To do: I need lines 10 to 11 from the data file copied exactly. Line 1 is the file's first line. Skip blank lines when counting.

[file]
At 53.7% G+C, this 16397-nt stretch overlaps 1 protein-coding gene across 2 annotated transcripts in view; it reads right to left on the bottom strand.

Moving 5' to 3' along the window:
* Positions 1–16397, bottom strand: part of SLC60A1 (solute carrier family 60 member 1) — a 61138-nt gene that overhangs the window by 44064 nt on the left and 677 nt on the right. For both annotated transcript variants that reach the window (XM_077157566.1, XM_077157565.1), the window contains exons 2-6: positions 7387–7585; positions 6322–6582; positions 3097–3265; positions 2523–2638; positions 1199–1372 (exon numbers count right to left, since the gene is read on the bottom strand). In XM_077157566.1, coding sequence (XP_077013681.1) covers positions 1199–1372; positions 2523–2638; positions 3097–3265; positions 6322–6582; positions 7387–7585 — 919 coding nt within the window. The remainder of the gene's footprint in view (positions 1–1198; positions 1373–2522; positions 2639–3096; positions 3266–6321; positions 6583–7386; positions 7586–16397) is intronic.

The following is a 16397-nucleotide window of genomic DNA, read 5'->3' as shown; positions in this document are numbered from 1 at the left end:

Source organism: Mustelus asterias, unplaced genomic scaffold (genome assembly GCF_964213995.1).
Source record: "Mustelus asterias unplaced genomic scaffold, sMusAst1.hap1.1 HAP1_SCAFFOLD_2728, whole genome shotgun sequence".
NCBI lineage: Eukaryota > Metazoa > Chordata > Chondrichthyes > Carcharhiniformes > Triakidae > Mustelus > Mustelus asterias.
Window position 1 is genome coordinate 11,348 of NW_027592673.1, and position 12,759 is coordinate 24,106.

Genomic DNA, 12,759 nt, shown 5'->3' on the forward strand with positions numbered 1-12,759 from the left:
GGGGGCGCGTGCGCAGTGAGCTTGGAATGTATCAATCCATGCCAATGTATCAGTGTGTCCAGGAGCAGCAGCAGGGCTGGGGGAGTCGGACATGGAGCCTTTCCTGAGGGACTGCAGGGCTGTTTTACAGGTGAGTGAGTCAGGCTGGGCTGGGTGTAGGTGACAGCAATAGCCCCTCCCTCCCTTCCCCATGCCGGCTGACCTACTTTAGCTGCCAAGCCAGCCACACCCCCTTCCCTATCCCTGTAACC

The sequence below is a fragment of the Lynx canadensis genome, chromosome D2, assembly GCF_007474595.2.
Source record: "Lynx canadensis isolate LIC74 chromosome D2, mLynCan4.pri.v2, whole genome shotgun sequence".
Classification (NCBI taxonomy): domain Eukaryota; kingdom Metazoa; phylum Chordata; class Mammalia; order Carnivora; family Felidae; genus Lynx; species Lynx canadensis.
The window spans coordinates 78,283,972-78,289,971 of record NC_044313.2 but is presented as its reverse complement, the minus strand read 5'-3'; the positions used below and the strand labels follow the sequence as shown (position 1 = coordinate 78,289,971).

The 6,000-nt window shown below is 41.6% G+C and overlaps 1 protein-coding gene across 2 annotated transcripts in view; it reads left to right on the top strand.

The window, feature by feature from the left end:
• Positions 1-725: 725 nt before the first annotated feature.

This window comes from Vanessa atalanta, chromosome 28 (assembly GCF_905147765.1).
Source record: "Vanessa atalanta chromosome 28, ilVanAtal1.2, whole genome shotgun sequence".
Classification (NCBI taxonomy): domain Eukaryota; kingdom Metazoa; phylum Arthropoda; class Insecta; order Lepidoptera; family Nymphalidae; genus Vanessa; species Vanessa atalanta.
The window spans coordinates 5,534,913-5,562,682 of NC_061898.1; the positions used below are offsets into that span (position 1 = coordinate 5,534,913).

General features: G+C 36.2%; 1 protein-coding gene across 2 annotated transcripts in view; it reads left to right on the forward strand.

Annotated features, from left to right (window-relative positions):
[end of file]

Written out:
GGGGGCGCGTGCGCAGTGAGCTTGGAATGTATCAATCCATGCCAATGTATCAGTGTGTCCAGGAGCAGCAGCAGGGCTGGGGGAGTCGGACATGGAGCCTTTCCTGAGGGACTGCAGGGCTGTTTTACAGGTGAGTGAGTCAGGCTGGGCTGGGTGTAGGTGACAGCAATAGCCCCTCCCTCCCTTCCCCATGCCGGCTGACCTACTTTAGCTGCCAAGCCAGCCACACCCCCTTCCCTATCCCTGTAACC

The sequence below is a fragment of the Lynx canadensis genome, chromosome D2, assembly GCF_007474595.2.